In Part 1 of this series (located here), I described how skin effect is all about current density. The units of current density are current/area2, for example amps/cm2. If we multiply current density by cross-sectional area, we get current.
So here are two propositions. They are well accepted in electronics, and are useful models, even if they are not exactly correct, as we shall see. They are also mutually exclusive!
At high enough frequencies, so that the skin effect is in play:
There is a depth below the surface called the skin depth (sd). It is given by the formula:
ρ = resistivity (0.6787 uOhm-in)
ω = angular frequency = 2*π*f
μ = Absolute magnetic permeability of the conductor (3.192*10-8 weber/amp-in)
f = frequency in Hz.
The skin depth defines a cylindrical cross-section between the surface of the (circular) conductor and the skin depth. This cylindrical cross-section has a higher resistance (per unit length) than does the full conductor, because the cross-sectional area of the cylinder is smaller. The current flows uniformly through this cylindrical cross-section. By calculating the area of this cylindrical cross-section, we can calculate the (increased) resistance of the conductor caused by the skin effect.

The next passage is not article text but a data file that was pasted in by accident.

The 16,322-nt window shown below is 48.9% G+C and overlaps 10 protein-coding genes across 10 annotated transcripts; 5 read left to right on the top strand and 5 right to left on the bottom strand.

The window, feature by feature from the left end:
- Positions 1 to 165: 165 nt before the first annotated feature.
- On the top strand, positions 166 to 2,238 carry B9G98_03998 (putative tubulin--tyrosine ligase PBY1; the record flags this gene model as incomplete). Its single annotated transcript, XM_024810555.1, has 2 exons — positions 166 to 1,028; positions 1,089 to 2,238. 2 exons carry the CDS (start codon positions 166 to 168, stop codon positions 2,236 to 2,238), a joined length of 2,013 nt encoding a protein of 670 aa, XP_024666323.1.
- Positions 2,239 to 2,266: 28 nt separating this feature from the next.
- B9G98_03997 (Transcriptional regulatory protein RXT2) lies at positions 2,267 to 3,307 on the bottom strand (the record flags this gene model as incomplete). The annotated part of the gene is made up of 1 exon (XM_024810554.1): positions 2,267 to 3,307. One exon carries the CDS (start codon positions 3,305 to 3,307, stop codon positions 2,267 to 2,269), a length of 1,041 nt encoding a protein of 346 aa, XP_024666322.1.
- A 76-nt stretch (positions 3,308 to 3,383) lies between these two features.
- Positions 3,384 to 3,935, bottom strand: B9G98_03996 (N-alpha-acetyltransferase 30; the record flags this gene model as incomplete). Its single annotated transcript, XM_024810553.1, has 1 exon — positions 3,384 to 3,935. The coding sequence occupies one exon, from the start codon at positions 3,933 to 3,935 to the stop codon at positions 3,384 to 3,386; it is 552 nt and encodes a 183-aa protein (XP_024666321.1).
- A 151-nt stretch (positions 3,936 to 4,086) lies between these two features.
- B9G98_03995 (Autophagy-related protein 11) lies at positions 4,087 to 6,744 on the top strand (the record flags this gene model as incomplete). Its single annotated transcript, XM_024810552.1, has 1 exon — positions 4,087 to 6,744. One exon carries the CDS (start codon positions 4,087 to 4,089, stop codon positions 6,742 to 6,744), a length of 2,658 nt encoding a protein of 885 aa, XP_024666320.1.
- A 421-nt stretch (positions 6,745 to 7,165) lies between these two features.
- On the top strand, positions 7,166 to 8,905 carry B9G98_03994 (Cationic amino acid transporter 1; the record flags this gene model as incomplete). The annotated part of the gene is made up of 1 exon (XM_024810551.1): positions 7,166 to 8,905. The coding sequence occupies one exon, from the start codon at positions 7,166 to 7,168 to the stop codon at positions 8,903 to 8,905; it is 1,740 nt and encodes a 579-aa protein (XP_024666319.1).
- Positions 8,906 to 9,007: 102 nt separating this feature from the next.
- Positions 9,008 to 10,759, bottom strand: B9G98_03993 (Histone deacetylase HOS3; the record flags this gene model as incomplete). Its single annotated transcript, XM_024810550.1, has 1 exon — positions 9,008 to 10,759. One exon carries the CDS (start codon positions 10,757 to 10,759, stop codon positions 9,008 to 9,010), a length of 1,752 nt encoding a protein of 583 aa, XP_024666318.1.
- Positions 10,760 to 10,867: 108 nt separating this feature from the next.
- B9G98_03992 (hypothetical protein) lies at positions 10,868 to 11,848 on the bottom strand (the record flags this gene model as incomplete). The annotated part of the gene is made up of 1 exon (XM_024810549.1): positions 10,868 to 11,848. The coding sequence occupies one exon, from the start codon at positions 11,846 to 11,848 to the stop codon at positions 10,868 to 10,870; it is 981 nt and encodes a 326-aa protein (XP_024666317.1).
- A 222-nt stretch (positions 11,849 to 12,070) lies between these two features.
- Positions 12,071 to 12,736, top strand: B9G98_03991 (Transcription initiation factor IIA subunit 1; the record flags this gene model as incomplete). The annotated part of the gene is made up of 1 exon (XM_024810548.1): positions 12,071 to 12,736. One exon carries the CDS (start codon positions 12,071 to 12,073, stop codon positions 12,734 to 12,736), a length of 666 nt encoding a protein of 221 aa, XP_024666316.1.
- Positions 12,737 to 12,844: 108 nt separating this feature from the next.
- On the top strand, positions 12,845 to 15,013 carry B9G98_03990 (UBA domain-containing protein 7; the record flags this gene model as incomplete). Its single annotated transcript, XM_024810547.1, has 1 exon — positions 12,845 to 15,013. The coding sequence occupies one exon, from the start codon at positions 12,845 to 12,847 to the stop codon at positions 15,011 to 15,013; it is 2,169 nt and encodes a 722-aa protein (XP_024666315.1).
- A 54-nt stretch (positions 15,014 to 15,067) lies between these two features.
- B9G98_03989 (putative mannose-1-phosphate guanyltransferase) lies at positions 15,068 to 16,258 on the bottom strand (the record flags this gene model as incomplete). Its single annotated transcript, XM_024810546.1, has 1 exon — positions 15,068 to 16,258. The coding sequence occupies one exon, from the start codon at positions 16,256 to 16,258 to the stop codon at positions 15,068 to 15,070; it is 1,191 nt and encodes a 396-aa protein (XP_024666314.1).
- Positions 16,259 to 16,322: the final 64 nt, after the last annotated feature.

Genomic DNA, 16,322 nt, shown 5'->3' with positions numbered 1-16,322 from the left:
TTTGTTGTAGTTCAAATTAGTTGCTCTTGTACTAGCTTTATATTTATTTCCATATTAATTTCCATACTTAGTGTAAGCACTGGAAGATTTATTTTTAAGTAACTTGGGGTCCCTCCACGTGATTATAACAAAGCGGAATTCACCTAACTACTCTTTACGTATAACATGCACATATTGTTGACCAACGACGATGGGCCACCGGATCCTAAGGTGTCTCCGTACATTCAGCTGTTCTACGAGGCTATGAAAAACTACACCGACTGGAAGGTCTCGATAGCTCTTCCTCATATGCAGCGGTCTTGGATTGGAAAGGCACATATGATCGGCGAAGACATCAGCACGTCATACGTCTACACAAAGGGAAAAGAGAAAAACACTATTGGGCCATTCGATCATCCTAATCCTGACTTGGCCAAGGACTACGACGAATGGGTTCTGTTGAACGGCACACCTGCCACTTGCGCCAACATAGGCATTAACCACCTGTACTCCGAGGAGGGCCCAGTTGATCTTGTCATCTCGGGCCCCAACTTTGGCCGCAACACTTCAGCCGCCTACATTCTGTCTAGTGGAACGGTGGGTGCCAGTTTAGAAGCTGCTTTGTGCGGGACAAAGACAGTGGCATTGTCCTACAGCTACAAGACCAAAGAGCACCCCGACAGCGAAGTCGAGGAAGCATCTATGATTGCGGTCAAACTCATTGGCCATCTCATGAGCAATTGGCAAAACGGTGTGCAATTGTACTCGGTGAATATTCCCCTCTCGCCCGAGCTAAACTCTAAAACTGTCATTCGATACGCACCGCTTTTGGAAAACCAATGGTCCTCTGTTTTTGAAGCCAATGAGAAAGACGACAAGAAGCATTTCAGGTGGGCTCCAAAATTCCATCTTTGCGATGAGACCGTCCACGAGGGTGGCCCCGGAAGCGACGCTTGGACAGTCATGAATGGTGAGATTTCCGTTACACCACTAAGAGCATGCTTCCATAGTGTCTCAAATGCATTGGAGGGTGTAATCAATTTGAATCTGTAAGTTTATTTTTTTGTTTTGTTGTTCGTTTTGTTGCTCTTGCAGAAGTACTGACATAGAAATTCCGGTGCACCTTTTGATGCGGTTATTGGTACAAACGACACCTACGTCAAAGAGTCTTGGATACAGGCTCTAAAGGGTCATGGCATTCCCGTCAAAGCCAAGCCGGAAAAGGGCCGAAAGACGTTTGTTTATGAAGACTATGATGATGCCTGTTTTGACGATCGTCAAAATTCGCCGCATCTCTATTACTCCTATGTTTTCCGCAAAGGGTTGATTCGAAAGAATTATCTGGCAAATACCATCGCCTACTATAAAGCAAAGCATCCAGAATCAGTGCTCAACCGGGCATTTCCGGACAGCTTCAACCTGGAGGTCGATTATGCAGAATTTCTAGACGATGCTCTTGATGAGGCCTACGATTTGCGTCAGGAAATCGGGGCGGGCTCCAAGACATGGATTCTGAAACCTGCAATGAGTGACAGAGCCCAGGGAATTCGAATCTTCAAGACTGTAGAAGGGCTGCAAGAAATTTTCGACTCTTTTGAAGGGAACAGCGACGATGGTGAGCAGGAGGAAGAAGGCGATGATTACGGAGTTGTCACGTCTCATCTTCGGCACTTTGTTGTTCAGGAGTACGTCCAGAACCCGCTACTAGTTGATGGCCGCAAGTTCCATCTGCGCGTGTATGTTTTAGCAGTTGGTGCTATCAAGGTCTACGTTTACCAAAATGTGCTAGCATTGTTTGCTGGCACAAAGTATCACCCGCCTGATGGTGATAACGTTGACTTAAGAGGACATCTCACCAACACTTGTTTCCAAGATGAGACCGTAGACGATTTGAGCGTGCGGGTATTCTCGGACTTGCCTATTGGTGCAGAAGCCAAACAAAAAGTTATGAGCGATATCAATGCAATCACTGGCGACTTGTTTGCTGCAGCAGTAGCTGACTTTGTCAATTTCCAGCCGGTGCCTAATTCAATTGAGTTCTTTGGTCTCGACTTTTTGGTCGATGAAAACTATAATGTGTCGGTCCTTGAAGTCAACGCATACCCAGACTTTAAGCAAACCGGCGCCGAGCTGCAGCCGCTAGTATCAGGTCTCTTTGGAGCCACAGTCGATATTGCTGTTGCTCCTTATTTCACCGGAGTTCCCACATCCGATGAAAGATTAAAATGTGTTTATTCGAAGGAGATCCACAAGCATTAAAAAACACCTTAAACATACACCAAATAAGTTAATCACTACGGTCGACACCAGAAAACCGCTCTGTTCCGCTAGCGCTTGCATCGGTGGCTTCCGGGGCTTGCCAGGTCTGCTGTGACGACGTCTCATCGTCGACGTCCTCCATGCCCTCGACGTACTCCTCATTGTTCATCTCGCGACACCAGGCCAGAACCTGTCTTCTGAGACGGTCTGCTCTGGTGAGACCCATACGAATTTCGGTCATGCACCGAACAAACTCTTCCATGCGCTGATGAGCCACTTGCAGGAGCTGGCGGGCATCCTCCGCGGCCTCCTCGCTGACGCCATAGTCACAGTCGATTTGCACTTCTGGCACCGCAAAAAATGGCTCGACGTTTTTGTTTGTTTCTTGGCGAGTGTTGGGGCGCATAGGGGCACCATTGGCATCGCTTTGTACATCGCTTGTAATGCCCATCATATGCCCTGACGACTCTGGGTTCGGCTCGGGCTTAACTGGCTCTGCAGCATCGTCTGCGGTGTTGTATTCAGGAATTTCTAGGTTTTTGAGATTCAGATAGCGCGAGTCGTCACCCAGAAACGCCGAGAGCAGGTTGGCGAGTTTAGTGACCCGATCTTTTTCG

The current density is highest at the surface and declines exponentially according to the (normalized) formula (I’ll explain what I mean by “normalized” in a moment):
J = current density
sd = skin depth
d = distance in from the surface
e = base of the natural logarithm (2.718)
These relationships are graphed in Figure 1. The graphs in Figure 1 are normalized. That means we have unit current density on the vertical axis and unit area on the horizontal axis. If we want to apply these (normalized) graphs to a real-world situation with, say, 20 ma of current through a conductor with an 8 mm2 area, we would multiply the vertical axis by 2.5 ma/mm2 and the horizontal axis by 8 mm2. Equation 2 is normalized in the same manner. It applies to unit current and unit area.